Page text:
Each control slide contains formalin fixed, paraffin-embedded cell pellets, LNCaP (LKB1 positive) and A549 (LKB1 negative), that serve as a control for LKB1 immunostaining.

Background: LKB1 (STK11) is a serine/threonine kinase and tumor suppressor that helps control cell structure, apoptosis and energy homeostasis through regulation of numerous downstream kinases (1,2). A cytosolic protein complex comprised of LKB1, putative kinase STRAD, and the MO25 scaffold protein, activates both AMP-activated protein kinase (AMPK) and several AMPK-related kinases (3). AMPK plays a predominant role as the master regulator of cellular energy homeostasis, controlling downstream effectors that regulate cell growth and apoptosis in response to cellular ATP concentrations (4). LKB1 appears to be phosphorylated in cells at several sites, including human LKB1 at Ser31/325/428 and Thr189/336/363 (5).Mutation in the corresponding LKB1 gene causes Peutz-Jeghers syndrome (PJS), an autosomal dominant disorder characterized by benign GI tract polyps and dark skin lesions of the mouth, hands, and feet (6). A variety of other LKB1 gene mutations have been associated with the formation of sporadic cancers in several tissues (7).

$303
100 µl
APPLICATIONS
REACTIVITY
Human, Mouse, Rat

Application Methods: Western Blotting

Background: Members of the Myc/Max/Mad network function as transcriptional regulators with roles in various aspects of cell behavior including proliferation, differentiation and apoptosis (1). These proteins share a common basic-helix-loop-helix leucine zipper (bHLH-ZIP) motif required for dimerization and DNA-binding. Max was originally discovered based on its ability to associate with c-Myc and found to be required for the ability of Myc to bind DNA and activate transcription (2). Subsequently, Max has been viewed as a central component of the transcriptional network, forming homodimers as well as heterodimers with other members of the Myc and Mad families (1). The association between Max and either Myc or Mad can have opposing effects on transcriptional regulation and cell behavior (1). The Mad family consists of four related proteins; Mad1, Mad2 (Mxi1), Mad3 and Mad4, and the more distantly related members of the bHLH-ZIP family, Mnt and Mga. Like Myc, the Mad proteins are tightly regulated with short half-lives. In general, Mad family members interfere with Myc-mediated processes such as proliferation, transformation and prevention of apoptosis by inhibiting transcription (3,4).

Each control slide contains formalin fixed, paraffin-embedded cell pellets, HDLM-2 (PD-L1 positive) and PC-3 (PD-L1 negative), that serve as controls for PD-L1 immunostaining.

Background: Programmed cell death 1 ligand 1 (PD-L1, B7-H1, CD274) is a member of the B7 family of cell surface ligands that regulate T cell activation and immune responses. The PD-L1 ligand binds the PD-1 transmembrane receptor and inhibits T cell activation. PD-L1 was discovered following a search for novel B7 protein homologs and was later shown to be expressed by antigen presenting cells, activated T cells, and tissues including placenta, heart, and lung (1-3). Similar in structure to related B7 family members, PD-L1 protein contains extracellular IgV and IgC domains and a short, cytoplasmic region. Research studies demonstrate that PD-L1 is expressed in several tumor types, including melanoma, ovary, colon, lung, breast, and renal cell carcinomas (4-6). Expression of PD-L1 in cancer is associated with tumor infiltrating lymphocytes, which mediate PD-L1 expression through the release of interferon gamma (7). Additional research links PD-L1 expression to cancers associated with viral infections (8,9).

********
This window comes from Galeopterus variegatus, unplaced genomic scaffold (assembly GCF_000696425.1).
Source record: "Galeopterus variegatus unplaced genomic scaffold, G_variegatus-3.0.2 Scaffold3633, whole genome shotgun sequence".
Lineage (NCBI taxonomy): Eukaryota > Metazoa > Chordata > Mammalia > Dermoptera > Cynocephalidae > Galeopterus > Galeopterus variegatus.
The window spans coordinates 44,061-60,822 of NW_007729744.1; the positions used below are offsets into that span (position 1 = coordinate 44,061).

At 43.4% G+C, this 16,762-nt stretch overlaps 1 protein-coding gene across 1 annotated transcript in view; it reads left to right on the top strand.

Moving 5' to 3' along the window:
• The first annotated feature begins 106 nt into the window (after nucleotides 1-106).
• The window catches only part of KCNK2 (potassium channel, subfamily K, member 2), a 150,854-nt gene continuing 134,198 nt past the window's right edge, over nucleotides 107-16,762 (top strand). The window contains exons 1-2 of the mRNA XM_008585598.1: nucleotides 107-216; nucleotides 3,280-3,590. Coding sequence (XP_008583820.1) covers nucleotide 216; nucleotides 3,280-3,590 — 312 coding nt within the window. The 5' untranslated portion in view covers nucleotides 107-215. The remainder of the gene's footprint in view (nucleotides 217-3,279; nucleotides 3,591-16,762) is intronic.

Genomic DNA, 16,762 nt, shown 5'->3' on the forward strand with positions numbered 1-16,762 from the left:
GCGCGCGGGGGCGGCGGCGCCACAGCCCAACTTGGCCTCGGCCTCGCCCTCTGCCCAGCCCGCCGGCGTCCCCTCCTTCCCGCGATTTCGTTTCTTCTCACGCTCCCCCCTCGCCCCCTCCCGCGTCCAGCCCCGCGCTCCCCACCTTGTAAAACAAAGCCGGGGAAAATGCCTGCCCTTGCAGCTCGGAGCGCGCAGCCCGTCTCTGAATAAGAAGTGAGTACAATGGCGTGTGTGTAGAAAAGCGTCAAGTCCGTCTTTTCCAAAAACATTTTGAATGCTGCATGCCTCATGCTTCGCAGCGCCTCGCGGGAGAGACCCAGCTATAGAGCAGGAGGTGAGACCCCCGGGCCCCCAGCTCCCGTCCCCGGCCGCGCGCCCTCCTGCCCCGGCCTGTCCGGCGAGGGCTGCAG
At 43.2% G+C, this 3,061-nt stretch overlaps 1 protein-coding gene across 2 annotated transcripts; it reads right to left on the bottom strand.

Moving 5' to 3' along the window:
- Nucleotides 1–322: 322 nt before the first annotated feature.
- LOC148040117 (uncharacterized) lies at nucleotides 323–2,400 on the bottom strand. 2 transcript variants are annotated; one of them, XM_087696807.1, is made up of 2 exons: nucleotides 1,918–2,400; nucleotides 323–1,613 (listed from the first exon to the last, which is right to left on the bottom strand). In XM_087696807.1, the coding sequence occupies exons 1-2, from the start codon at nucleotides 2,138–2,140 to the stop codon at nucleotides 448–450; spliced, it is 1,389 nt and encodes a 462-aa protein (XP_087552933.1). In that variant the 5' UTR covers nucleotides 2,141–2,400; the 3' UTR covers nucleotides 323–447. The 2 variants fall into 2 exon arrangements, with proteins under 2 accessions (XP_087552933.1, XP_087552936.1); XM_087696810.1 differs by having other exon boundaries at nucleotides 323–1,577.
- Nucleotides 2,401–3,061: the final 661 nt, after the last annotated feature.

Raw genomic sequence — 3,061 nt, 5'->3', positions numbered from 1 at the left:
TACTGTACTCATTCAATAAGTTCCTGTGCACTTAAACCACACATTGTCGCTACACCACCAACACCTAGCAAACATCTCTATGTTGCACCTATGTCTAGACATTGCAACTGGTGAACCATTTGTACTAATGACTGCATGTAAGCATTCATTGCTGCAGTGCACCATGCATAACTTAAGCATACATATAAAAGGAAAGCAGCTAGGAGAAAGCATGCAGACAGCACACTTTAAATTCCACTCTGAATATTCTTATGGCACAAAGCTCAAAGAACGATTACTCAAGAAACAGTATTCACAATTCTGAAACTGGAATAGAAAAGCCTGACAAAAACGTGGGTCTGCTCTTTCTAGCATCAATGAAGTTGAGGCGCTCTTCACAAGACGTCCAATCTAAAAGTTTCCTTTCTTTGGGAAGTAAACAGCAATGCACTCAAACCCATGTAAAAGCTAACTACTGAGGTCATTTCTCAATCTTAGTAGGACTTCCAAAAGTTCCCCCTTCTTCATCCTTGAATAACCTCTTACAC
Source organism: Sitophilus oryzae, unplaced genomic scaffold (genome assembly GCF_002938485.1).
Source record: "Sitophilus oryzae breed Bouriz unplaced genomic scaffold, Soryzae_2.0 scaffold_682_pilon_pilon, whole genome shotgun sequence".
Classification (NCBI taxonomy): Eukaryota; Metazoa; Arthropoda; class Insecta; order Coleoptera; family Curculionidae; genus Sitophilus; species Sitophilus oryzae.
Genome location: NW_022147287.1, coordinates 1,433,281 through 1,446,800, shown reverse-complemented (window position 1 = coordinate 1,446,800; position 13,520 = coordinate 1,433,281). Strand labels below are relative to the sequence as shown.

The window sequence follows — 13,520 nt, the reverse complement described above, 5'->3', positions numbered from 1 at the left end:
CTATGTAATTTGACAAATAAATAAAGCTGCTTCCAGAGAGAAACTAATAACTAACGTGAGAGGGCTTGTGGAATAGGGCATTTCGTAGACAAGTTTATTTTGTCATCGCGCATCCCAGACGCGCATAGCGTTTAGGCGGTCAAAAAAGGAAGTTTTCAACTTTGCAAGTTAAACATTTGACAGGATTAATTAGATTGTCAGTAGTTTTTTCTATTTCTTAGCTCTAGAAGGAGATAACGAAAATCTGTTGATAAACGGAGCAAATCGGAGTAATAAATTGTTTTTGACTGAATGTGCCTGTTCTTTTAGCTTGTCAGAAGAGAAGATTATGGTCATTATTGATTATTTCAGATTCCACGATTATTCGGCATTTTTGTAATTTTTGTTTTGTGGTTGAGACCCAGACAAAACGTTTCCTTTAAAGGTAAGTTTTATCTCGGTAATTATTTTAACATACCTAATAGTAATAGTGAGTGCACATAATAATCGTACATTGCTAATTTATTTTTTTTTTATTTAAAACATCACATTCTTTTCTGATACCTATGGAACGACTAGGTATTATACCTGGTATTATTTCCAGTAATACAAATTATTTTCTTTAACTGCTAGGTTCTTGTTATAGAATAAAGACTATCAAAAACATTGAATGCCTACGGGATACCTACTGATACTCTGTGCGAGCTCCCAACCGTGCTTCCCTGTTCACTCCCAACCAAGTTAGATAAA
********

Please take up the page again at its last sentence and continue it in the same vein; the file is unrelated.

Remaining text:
$260
100 µl
APPLICATIONS
REACTIVITY
Mouse

Application Methods: Western Blotting

Background: Members of the Toll-like receptor (TLR) family, named for the closely related Toll receptor in Drosophila, play a pivotal role in innate immune responses (1-4). TLRs recognize conserved motifs found in various pathogens and mediate defense responses (5-7). Triggering of the TLR pathway leads to the activation of NF-κB and subsequent regulation of immune and inflammatory genes (4). The TLRs and members of the IL-1 receptor family share a conserved stretch of approximately 200 amino acids known as the Toll/Interleukin-1 receptor (TIR) domain (1). Upon activation, TLRs associate with a number of cytoplasmic adaptor proteins containing TIR domains, including myeloid differentiation factor 88 (MyD88), MyD88-adaptor-like/TIR-associated protein (MAL/TIRAP), Toll-receptor-associated activator of interferon (TRIF), and Toll-receptor-associated molecule (TRAM) (8-10). This association leads to the recruitment and activation of IRAK1 and IRAK4, which form a complex with TRAF6 to activate TAK1 and IKK (8,11-14). Activation of IKK leads to the degradation of IκB, which normally maintains NF-κB in an inactive state by sequestering it in the cytoplasm.

$303
100 µl
APPLICATIONS
REACTIVITY
Human

Application Methods: Western Blotting